It was a celebration of life and death.
With the hills of Orange Canyon serving as a backdrop on a warm Saturday afternoon, more than 1,000 Latinos prayed the Rosary as they wound through a cemetery to an altar adorned with marigolds and a rainbow of paper flowers.
They had gathered at the Mass held in Holy Sepulcher Cemetery to commemorate Dia de los Muertos, the Day of the Dead.
On either side of the altar, 10 smaller ofrendas (offerings) sponsored by participating Roman Catholic churches were decorated with bouquets of marigolds, candles, pan de muerto (bread of the dead shaped like skulls and glazed with honey and sugar) and skulls made of paper, plastic or sugar.
On one ofrenda, names of the deceased being remembered by parishioners were handwritten on a sheet of paper and framed, and a Rosary was placed over the frame.
"This particular feast is not intended to frighten people like Halloween," Msgr. Jaime Soto explained before the Mass. "The motivation behind the feast is to spend the day with our ancestors, to spend the day with our loved ones who have died."
Dia de los Muertos is a longstanding tradition in Mexico that is beginning to be noticed in Orange County. And organizers of the festival said they hoped it would be the start of an annual local event--an embracing of another facet of Mexican culture.
The feast day blends the customs of All Souls' Day in the Roman Catholic Church--a holy day set aside to remember the dead--with centuries-old beliefs of Indians of central and southern Mexico. In an attempt to convert the pre-Columbian Mexican Indians to Catholicism, many of the Indian rituals were allowed to continue as part of the religious day.
In the years since, celebrants have used the day to remember their loved ones and to accept death as a part of life.
Traditional observance of the holiday includes setting up an ofrenda in the home, decorated with a photograph of the deceased, mementos and pan de muerto. Sometimes the favorite food of the deceased is prepared and also set on the altar.
As she sat under the shade of a tree in the cemetery, 51-year-old Hortencia Bautista of Santa Ana smiled as she remembered the huge celebrations held in Mexico on Dia de los Muertos. Flowers and sugar canes are sold by vendors to crowds of people who visit the cemeteries that day.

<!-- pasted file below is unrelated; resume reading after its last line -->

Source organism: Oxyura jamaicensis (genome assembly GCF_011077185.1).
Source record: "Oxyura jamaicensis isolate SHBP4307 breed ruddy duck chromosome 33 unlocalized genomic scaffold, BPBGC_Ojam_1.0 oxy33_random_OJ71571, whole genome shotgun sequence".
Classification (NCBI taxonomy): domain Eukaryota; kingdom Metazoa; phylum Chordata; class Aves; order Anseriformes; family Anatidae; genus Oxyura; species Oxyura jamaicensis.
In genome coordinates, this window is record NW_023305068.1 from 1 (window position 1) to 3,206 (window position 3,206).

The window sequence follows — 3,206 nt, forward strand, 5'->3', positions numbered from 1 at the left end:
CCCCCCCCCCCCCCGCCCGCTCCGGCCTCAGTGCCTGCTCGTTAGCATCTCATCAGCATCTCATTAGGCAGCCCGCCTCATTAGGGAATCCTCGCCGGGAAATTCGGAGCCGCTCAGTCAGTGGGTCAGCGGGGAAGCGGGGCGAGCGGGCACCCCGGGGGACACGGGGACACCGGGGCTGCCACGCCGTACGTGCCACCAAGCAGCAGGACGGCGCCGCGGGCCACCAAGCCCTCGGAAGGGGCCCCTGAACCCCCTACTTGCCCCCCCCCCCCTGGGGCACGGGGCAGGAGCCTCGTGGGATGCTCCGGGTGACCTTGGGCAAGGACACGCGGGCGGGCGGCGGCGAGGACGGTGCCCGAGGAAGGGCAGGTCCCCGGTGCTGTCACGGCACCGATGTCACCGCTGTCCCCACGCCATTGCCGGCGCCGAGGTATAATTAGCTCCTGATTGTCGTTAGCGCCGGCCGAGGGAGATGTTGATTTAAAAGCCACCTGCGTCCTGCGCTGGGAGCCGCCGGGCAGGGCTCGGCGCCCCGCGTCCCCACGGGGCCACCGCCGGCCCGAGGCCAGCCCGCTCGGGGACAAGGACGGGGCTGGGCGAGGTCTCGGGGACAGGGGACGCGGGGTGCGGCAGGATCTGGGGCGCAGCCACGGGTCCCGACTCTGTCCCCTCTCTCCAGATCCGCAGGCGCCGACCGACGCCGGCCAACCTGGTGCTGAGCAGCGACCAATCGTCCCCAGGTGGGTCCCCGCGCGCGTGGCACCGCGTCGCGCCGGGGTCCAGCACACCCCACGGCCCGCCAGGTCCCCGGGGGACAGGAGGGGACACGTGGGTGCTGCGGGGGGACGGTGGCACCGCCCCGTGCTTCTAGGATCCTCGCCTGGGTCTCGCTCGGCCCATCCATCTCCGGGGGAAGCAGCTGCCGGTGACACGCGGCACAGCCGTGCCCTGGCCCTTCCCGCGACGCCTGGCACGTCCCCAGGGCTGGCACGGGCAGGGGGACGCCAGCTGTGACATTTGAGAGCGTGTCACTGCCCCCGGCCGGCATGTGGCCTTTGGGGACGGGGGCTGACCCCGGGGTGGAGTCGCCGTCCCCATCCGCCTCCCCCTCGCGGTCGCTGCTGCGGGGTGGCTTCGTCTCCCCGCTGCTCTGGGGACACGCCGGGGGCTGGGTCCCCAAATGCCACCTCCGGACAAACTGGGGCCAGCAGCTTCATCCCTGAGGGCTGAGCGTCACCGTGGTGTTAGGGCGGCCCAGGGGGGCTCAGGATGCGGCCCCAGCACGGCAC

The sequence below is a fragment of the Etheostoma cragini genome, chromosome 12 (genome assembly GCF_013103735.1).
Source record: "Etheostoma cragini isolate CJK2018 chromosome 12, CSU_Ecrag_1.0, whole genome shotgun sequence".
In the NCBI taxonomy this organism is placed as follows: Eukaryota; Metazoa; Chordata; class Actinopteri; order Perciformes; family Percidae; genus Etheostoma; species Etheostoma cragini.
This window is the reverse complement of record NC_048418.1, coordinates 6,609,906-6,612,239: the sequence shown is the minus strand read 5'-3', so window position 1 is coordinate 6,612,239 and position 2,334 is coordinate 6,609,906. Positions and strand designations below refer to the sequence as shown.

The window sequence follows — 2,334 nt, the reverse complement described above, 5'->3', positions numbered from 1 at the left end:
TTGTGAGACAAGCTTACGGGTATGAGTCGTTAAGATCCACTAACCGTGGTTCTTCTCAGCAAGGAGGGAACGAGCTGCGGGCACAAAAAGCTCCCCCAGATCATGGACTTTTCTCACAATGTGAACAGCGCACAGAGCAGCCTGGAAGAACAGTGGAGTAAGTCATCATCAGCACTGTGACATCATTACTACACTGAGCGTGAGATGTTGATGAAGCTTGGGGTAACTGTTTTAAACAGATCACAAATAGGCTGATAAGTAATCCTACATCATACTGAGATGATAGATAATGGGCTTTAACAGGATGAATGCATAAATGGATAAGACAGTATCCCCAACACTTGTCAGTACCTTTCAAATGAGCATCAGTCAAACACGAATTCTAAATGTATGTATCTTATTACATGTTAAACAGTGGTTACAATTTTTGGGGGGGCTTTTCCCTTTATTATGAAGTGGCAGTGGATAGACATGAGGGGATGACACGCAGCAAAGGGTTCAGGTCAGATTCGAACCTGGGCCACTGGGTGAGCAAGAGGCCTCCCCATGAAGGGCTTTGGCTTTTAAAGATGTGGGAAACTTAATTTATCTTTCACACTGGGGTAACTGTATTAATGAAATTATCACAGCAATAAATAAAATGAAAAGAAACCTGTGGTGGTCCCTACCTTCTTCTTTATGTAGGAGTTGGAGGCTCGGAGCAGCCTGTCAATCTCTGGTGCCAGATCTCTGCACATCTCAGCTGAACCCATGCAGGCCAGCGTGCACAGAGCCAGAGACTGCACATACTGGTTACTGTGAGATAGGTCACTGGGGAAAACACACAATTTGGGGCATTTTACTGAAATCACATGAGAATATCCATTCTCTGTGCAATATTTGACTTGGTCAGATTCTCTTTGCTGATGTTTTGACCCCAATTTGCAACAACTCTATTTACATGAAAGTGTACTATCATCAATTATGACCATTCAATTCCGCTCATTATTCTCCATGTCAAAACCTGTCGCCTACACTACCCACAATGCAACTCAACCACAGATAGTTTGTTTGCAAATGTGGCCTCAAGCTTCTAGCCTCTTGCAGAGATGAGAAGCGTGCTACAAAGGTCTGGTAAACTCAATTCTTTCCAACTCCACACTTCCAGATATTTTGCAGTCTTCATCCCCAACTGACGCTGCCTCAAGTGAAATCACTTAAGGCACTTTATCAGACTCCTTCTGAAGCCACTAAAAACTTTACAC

"The people stay all day," she said. "Some take gorditas, or whatever, to eat. . . . It's like a fair."
She added they also say the Rosary, wash the tombstones and sometimes repair the lettering.
Josefina M. Regla, 68, likened the commemoration to the Memorial Day celebrations held to honor American war heroes. Only in Mexico, Dia de los Muertos remembers everyone, she said.
Soto, the Hispanic vicar of the Diocese of Orange, said he only recently learned the significance of the holy day in Mexico. He wanted to begin a communitywide celebration in Orange County to further understanding of the custom.
"The traditions and customs that often appear macabre are attempts by us to look into the face of death and see hope and to discover a belief in the Resurrection" of Christ, he said.
During the Mass concelebrated by 13 local priests, some of the worshipers wiped tears from their eyes as they prayed for those who had died.
But Soto told the congregation that as they walk among the dead, they are committing an act of love.
"We say that death is part of life," Soto said during the homily. "But more profoundly, we say that the love of God takes us from death to life. And everyone who lives in this love shall pass from death to life."
Obviously moved by the service filled with Spanish hymns accompanied by guitars was Jesus Torres Pulido, 70, a Tijuana resident who was visiting in Orange County for the day.
"This is so beautiful," Torres said. "Never in my life had I seen a celebration as beautiful as this."